The lab also studies chromatin to understand how it is involved in basic cellular processes such as transcription, DNA repair and alternative splicing.
Along her journey from Cameroon to the U.S., Fondufe–Mittendorf learned the importance of asking for help in science.
“When I face roadblocks in my research,” she said, “I reach out to fellow colleagues and other scientists in my field for help. I’m not afraid to say ‘I don’t know.’”
Just be yourself
Fondufe–Mittendorf encourages her students to talk about their research struggles, and she offers them wisdom from her own story. “If I could do it despite my long journey from a different place where I hadn’t done molecular biology, then I think you can do it too,” she said.
Wesley Saitilnord, an international Ph.D. student from Haiti, reflected on why he chose to join Fondufe-Mittendorf’s lab at the University of Kentucky.
“Choosing a lab for graduate school is an important decision that can define your career,” he said. “I joined Dr. Fondufe-Mittendorf’s lab because she’s built a welcoming and supportive lab environment. She makes sure I feel that I belong, and she makes herself readily available to discuss science and life in general.”
Fondufe–Mittendorf knows that emotional and mental health play a key role in student success. She sets an example for her students by maintaining a balance among her work, family and hobbies. Outside of work, she enjoys watching movies with her two daughters, exploring different parts of the world and shopping.
Although fashion and science don’t usually go together, Fondufe-Mittendorf embraces both. Her interest in fashion started at a young age when her older sisters dressed her in different outfits. Though unwilling at first, she grew to love trying on clothes. Today, fashion helps her deal with the stress of grant writing.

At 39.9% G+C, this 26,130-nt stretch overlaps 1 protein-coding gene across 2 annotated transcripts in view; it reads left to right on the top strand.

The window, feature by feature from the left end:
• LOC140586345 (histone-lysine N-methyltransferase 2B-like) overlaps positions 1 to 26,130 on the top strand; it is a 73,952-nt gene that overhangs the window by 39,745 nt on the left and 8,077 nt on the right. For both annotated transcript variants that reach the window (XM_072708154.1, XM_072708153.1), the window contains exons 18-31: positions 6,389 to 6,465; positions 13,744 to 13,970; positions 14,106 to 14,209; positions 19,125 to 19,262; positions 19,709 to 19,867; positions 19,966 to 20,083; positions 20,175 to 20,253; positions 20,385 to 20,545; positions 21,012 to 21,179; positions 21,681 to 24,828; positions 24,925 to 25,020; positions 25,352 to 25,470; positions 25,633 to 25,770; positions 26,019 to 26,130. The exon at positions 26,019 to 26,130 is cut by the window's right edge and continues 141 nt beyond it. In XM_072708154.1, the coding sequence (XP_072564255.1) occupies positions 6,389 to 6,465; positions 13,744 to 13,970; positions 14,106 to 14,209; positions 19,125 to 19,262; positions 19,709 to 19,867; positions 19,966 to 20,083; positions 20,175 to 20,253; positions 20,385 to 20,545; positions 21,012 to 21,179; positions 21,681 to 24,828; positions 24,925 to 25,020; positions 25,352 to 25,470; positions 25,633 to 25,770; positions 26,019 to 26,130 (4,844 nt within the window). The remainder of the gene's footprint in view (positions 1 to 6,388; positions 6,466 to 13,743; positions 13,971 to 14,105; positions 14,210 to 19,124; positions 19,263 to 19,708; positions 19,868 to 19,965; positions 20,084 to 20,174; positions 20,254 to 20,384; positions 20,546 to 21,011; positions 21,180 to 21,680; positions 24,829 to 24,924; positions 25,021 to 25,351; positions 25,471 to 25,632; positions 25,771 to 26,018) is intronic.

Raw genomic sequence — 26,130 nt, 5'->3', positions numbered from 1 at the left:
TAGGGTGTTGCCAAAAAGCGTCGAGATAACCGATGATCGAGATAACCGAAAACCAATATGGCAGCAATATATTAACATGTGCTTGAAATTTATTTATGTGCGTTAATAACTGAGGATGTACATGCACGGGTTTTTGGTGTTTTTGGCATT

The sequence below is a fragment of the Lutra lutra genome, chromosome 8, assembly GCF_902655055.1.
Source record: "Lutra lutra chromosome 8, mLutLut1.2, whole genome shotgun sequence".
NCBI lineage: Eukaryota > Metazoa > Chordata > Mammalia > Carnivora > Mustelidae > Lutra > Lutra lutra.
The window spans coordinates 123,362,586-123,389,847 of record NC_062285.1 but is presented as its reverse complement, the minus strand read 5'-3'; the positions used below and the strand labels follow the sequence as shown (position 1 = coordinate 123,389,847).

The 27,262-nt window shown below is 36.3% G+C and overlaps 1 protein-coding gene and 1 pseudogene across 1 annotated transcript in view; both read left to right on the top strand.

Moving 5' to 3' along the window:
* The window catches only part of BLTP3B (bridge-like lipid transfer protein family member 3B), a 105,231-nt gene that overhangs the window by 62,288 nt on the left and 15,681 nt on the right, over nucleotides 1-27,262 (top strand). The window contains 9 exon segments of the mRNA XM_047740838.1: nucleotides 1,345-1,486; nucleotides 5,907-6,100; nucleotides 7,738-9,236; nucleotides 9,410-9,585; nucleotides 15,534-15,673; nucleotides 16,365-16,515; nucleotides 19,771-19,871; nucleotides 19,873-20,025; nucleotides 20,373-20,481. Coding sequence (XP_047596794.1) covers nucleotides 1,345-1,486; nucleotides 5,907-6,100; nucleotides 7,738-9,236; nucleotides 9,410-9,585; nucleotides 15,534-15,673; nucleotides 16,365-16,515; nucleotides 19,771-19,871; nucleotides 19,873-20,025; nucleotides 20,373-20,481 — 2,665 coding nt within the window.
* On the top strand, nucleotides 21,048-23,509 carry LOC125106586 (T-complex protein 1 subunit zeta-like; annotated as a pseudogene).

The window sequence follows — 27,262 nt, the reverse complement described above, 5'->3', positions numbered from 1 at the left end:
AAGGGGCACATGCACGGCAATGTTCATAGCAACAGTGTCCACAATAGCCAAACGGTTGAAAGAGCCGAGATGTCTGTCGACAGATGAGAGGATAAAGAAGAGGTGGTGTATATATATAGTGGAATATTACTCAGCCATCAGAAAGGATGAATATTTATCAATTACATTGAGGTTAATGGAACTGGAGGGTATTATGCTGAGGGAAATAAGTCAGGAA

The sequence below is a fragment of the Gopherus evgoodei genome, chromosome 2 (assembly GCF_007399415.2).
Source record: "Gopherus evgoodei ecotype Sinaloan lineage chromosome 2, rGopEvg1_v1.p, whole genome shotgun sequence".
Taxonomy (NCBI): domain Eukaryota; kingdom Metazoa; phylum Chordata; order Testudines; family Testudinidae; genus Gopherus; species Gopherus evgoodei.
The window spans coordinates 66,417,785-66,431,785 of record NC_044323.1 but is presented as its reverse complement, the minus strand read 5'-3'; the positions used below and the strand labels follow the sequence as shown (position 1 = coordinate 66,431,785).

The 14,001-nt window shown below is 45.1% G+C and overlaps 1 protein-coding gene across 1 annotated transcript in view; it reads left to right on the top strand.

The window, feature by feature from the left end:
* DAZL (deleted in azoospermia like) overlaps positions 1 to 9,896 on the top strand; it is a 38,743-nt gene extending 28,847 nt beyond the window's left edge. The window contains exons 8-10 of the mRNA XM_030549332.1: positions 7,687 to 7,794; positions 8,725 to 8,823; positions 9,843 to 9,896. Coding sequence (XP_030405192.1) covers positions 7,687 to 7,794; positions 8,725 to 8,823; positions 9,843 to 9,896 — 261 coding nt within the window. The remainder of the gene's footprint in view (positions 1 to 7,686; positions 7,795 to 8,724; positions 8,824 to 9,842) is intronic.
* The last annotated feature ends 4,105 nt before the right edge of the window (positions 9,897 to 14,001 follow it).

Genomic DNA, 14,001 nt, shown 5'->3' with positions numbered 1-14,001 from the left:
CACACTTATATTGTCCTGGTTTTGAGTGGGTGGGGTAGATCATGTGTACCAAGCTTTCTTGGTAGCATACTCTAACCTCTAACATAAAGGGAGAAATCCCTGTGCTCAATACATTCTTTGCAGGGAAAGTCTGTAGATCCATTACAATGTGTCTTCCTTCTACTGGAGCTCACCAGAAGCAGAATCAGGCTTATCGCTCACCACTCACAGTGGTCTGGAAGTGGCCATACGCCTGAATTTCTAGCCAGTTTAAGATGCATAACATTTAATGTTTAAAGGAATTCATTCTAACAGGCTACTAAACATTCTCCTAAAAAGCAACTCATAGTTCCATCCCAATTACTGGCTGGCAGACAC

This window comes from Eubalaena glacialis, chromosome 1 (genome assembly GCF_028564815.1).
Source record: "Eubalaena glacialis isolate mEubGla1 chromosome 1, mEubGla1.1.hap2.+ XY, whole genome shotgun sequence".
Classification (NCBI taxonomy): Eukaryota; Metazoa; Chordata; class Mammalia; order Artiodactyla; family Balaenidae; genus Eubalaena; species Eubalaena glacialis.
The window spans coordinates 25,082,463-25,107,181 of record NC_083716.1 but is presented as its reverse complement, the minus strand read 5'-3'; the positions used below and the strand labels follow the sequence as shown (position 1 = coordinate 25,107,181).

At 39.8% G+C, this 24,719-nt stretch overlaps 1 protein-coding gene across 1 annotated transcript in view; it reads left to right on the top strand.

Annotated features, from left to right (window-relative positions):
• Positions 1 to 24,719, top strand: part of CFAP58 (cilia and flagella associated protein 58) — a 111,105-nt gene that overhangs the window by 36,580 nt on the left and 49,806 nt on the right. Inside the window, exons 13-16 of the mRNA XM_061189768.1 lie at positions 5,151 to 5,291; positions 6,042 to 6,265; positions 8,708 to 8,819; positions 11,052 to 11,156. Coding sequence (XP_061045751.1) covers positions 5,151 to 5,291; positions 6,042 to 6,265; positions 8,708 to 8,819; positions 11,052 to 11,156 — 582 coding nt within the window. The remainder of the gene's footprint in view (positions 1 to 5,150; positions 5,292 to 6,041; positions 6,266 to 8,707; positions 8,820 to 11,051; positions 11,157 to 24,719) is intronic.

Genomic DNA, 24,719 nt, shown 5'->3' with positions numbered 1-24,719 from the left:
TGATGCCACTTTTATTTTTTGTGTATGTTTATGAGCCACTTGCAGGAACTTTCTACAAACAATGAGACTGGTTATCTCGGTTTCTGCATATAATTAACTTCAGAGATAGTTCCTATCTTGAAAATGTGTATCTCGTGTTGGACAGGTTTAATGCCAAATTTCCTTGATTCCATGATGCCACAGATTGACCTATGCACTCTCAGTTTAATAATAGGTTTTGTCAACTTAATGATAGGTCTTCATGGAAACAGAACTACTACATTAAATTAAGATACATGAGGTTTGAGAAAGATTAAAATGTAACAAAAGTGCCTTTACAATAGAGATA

“If I’m stressed while writing a grant, I go to the mall. I just walk around,” she said. “It’s like I’m not really thinking, I’m just walking. By doing that, I think I’m at peace.”
Fondufe–Mittendorf also expresses herself with fashion. Instead of conforming to norms among science faculty, she proudly wears clothing, shoes and jewelry that complement her personality.
“Work is hard enough without trying to be like someone else,” she said, “so you should do whatever makes you comfortable and happy. Just be yourself.”
Fondufe–Mittendorf said her late father always let his girls know that nothing could stand in their path to success. She gratefully relies on the support of her daughters, husband, mother, brothers and sisters to achieve her goals.
About the Research Spotlight
The American Society for Biochemistry and Molecular Biology’s Research Spotlight highlights distinguished biomolecular and biomedical scientists from diverse backgrounds as a way to inspire up-and-coming scientists to pursue careers in the molecular life sciences. Eligible candidates include Ph.D. students, postdoctoral fellows, and new or established faculty and researchers. To nominate a colleague for this feature, contact the education department.
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JBC/Tabor award winner Wenchao Zhao studies Keshan disease, a nutrient deficiency named for the county in northeastern China where he grew up.